As we move more and more into a digital world the data we share about ourselves online, from personal information to personality traits, will continue to grow. News stories recently have made it more and more tempting to fear technology.
Data Protection regulations or no, unscrupulous firms will use our data, collected legally in some cases [Just check out the terms and conditions on some websites & apps. Who’s going to read all of that?] to sell us things, to sell our details to other firms who will sell us things etc.
Cambridge Analytica, the firm at the centre of the Facebook data scandal, have suspended boss Alexander Nix in the wake of allegations of manipulating personal data and using it to target voters in the 2016 American Presidential Election.
[Bringing to mind the phrase: If you don’t pay for a product; YOU are the product.]
Which is to say nothing of the information collected by cookies on the web, your phone on what apps you use, and for how long, Google Maps on our locations. The list is endless. We even have a robot in our kitchen tracking our every word waiting to hear “Alexa, play Cool FM” for Pete’s sake.
All of which is pretty scary.
There was supposed to be a ‘but’ here highlighting all the obvious advantages of tech, but I am struggling to be enthused by it. I just take the technology for granted. I’m also spending too much time watching Boston Dynamics pre-apocalypse videos.
I guess what I’m trying to say is we have to accept the rough with the smooth. Instead of worrying about the worst-case scenarios it is up to us, Citizens Of Early 21st Century, to educate ourselves on the pitfalls of tech and avoid them. Navigating things like Dark Patterns is part of the curriculum for the modern age.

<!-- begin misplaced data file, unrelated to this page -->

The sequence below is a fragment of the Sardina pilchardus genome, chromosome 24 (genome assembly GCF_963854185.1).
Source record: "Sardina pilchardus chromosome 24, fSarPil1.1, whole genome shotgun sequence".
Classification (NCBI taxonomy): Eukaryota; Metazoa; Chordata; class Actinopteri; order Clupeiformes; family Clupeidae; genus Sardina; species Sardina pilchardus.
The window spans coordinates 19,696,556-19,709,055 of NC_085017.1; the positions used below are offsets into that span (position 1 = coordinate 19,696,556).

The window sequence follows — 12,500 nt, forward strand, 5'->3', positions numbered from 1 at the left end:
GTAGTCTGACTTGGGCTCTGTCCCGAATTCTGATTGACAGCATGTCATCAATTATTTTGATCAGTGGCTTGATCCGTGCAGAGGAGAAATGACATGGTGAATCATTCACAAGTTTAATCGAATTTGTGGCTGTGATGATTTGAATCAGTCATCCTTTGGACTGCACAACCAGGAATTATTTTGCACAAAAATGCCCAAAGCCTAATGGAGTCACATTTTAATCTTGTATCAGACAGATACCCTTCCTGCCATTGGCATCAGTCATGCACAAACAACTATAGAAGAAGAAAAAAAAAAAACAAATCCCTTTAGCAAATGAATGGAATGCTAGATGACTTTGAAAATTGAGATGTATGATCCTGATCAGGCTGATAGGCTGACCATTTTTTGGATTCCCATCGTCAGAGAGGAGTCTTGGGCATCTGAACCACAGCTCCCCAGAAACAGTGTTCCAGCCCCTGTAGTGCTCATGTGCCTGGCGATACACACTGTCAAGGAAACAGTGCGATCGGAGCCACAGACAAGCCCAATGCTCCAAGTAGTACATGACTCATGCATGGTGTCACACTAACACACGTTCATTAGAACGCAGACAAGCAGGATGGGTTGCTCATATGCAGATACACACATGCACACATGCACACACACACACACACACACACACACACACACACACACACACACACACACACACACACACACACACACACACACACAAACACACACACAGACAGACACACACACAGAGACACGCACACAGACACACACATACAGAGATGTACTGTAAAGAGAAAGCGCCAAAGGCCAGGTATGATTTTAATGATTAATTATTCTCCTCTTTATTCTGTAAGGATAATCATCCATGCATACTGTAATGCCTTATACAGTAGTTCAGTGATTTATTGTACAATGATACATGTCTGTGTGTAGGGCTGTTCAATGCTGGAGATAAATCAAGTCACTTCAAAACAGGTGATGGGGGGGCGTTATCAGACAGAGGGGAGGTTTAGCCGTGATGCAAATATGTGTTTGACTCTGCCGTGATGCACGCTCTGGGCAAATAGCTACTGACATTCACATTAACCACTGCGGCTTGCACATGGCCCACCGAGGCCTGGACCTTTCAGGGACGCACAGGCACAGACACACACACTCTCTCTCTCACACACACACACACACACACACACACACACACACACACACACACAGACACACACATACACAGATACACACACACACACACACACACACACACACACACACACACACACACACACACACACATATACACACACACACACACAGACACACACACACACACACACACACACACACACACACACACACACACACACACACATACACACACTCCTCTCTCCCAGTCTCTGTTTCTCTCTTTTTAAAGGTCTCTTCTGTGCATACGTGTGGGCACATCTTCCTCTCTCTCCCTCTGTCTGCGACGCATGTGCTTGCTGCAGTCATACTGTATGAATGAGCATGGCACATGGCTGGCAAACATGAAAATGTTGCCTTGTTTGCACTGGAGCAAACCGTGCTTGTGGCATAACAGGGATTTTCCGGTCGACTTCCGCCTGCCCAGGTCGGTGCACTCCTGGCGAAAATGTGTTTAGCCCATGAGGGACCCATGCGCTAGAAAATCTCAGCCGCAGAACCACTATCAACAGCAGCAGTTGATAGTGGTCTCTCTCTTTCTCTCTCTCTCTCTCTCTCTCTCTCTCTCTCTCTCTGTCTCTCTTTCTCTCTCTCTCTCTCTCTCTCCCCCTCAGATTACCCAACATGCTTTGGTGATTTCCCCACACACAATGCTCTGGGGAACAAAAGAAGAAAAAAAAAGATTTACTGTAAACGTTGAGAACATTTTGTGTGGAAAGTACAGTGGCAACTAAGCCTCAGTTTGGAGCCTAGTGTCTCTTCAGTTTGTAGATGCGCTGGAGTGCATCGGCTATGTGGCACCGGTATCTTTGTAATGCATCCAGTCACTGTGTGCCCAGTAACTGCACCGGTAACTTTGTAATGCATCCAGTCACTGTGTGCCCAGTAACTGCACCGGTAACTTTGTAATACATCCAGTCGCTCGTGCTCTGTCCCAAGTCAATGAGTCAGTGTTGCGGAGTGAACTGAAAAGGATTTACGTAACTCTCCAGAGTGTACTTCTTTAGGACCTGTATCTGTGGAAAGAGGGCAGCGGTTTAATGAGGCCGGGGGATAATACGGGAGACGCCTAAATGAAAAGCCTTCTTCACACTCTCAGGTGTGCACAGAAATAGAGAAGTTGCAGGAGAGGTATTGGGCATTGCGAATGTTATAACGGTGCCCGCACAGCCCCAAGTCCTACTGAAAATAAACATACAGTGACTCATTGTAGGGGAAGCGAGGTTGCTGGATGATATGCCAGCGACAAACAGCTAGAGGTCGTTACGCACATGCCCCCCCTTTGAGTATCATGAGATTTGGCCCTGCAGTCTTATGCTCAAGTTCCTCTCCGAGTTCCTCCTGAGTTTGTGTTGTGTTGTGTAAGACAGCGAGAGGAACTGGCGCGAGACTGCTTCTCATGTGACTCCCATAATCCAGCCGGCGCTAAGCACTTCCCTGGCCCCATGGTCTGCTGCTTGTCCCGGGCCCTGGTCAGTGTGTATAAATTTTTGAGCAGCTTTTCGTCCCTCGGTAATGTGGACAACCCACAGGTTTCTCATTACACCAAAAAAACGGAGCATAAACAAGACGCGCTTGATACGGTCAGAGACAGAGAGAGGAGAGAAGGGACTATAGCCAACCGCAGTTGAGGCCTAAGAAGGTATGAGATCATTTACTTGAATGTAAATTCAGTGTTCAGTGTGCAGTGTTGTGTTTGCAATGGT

Much more interesting to me, are the tech advancements which will help you the customer. One example would be the chatbot Do Not Pay which has been successfully fighting car parking tickets (and more recently getting flight refunds) for years FOR FREE. Technology which automates simple procedure will provide the lowest costs to end users and therefore benefit everyone.
Robot Financial Advisers are already making waves in the investment world and in the next few years, there will be an expansion of potentially similar technology in law firms [hint: in the biggest firms it’s already well afoot]. Whether this is client facing or not doesn’t matter, the revolution is coming. Deloitte forecasts that around 114,000 UK legal jobs are likely to be automated in the next 20 years, ‘most of them junior jobs, with many more at high risk of elimination through technology’.
All of which means you have to educate yourself or risk being left behind. After all, a robot is just a difference engine, it’s the humans programming it that we have to watch out for.
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